digital fabrication / interactive object
Media: microcontroller, plywood, acrylic, code
Dimensions: variable
Year: 2017-2018
RGB red

© 2018 chad eby

Subdivision Surfaces

Subdivision Surfaces

A collaboration with Stefan Petranek and Herron students to produce a series of digital prints as a commission for a biomedical research facility.

Subdivision surface modeling is a type of 3D form creation that begins with a primitive geometric mesh, the polygonal faces of which are then iteratively subdivided and refined into progressively more complex and organic forms. The objects derived from this process tend to conserve volume while minimizing surface area; a feature common to very small organisms such as diatoms.

Each piece shows a snapshot of the progressive iteration of
form from planar cage to complex organic figure. The prints are meant to convey the notion of progressive refinement, the positive power of iterative processes and the complex relationships between technology and nature.

digital print
Media: large format ink-jet on aluminum
Dimensions: 79cm x 79cm
Year: 2017
Still under wraps

© 2018 chad eby

Antinodal

Antinodal

This piece, part of Primary Colours’ Installation Nation is a participatory listening piece where people can experience the ambient soundscape filtered by polycarbonate tubes into a pleasant drone.

The tubes are cut to lengths that resonate at frequencies tuned to the pentatonic scale–so that by placing different tubes to each ear, various harmonies may be enjoyed. Requiring no power or circuitry, Antinodal nonetheless provides a subtle shift to the sounds in the outdoor space around the participant to evoke a playful sense of mindfulness. Visually, the piece is mysterious (and a little intimidating), but engagement with it reveals its benign fun.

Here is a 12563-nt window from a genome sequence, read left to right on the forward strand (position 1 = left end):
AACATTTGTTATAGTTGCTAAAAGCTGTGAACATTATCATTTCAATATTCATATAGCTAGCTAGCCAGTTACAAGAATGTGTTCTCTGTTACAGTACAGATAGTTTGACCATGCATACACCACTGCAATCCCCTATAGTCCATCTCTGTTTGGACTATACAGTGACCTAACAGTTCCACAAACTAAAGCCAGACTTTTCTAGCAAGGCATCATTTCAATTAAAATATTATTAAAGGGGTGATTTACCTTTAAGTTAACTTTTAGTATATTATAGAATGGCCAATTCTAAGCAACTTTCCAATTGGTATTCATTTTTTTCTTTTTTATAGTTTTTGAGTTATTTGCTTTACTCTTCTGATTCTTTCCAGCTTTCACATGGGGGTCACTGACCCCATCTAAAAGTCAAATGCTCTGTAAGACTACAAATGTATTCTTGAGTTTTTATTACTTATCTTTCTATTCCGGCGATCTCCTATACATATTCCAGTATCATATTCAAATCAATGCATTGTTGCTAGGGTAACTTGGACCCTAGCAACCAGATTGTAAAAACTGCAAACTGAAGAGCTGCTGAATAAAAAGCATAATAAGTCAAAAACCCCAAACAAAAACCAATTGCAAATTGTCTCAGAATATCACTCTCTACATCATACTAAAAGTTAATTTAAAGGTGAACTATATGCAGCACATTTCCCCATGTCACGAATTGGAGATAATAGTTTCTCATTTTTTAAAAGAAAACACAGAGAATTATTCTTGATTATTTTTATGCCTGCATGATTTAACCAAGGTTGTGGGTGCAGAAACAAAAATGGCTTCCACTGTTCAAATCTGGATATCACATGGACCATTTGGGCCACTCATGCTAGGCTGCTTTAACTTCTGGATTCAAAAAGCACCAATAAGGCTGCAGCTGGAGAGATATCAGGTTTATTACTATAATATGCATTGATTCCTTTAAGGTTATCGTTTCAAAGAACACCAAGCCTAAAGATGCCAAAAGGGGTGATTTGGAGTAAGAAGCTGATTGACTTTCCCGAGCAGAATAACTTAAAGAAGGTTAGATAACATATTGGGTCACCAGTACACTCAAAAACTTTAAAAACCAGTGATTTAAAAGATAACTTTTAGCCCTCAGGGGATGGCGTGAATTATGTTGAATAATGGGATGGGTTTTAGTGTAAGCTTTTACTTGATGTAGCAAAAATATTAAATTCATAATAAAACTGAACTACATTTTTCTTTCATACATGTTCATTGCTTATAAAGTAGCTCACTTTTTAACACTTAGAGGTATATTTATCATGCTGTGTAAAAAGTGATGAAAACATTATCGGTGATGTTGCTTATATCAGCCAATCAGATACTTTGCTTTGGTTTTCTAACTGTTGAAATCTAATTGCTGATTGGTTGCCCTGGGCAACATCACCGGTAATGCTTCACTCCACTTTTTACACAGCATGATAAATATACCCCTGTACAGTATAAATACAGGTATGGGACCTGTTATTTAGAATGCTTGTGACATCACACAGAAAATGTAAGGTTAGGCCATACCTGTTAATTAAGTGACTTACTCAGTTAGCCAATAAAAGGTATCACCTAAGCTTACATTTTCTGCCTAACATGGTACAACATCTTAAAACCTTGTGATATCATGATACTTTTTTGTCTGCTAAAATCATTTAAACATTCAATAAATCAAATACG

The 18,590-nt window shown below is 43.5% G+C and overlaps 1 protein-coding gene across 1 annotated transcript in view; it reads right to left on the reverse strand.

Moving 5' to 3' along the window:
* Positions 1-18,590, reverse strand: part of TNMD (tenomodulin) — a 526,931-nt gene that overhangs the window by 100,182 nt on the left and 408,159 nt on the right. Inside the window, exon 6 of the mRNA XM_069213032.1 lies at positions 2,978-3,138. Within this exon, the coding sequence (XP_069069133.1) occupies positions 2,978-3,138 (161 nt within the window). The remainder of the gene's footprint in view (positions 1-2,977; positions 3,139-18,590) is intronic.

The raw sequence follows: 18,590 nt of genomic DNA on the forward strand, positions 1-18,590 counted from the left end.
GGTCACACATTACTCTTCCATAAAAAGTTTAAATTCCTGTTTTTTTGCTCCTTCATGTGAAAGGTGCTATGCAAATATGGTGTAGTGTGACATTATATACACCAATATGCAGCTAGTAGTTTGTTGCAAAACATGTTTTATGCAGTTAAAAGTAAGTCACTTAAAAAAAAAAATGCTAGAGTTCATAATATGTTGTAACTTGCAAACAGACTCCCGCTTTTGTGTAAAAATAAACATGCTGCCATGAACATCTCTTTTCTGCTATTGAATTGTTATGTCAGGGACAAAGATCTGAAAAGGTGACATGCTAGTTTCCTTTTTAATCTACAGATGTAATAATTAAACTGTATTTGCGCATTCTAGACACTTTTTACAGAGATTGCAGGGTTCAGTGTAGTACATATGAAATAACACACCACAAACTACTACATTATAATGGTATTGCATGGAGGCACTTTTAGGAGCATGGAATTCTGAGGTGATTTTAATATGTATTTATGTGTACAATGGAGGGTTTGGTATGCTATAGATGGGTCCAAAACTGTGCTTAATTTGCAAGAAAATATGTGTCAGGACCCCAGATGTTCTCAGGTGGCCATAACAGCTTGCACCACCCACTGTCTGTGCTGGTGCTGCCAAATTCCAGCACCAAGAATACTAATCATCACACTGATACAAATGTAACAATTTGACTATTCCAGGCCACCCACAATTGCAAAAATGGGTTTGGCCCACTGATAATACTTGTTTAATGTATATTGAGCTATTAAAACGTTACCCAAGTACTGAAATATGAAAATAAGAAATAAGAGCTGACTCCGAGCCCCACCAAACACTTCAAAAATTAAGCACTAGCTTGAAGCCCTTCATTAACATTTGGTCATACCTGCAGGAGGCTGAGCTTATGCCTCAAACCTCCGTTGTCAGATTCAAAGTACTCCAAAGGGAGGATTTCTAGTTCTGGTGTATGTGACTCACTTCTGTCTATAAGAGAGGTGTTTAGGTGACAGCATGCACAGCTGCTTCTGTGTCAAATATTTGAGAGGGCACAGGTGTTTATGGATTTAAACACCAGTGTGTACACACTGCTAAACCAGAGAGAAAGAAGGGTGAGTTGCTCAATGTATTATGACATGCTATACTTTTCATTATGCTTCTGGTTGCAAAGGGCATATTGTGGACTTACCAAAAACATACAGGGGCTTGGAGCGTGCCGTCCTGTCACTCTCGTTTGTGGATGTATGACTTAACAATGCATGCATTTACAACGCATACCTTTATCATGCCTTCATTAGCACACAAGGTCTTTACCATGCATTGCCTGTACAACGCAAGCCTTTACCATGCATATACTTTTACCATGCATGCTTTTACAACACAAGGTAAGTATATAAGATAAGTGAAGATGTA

sound object
Media: plywood, polycarbonate tubes, plastic chair
Dimensions: 6 m x 1.5 m x 1.24 m
Year: 2017
In production

© 2018 chad eby

Phlogiston

PHLOGISTON

PHLOGISTON is an ever-changing minimalist generative video piece using strategies of drunk walks, logical operators and cellular automata rules to produce a lively monochromatic tiled bitscape. 

The title of the piece refers to an 18th century notion of a combustible substance that was thought to exist in flammable materials. In this work, the “burning” pixels ebb and flow from ember to flame, and alternate between architectural grids and organic cell clusters.

Since there are over 2.4 * 10^173 possible graphical combinations of the grid, if PHLOGISTON generated a unique image every frame, it would require about 1.9 times the current age of the universe to exhaust all possibilities. (Based on Bitfill code from Andrew Benson’s Jitter Recipes Book 4)

motion
Media: generative code
Year: 2017
Still frame

© 2018 chad eby

Semantic Light

Semantic Light

My role as part of a small team at KTH and LivingNetworks provided me an opportunity to work with talented entrepreneurs, scientists and developers to imagine and create new experiences related to mobile devices. Much of that activity was focused on Semantic Light, smart lighting that is human-, task- and context aware. What follows is a very brief synopsis of some of that work.

various
Projects: soundLight, PCC, IKEA Lillebo, mobiSLIM
Role: Research Engineer (KTH) / Lead Designer (LivingNetworks)
Year: 2011-2017
Exhibition at the Swedish National Museum of Science and Technology

© 2018 chad eby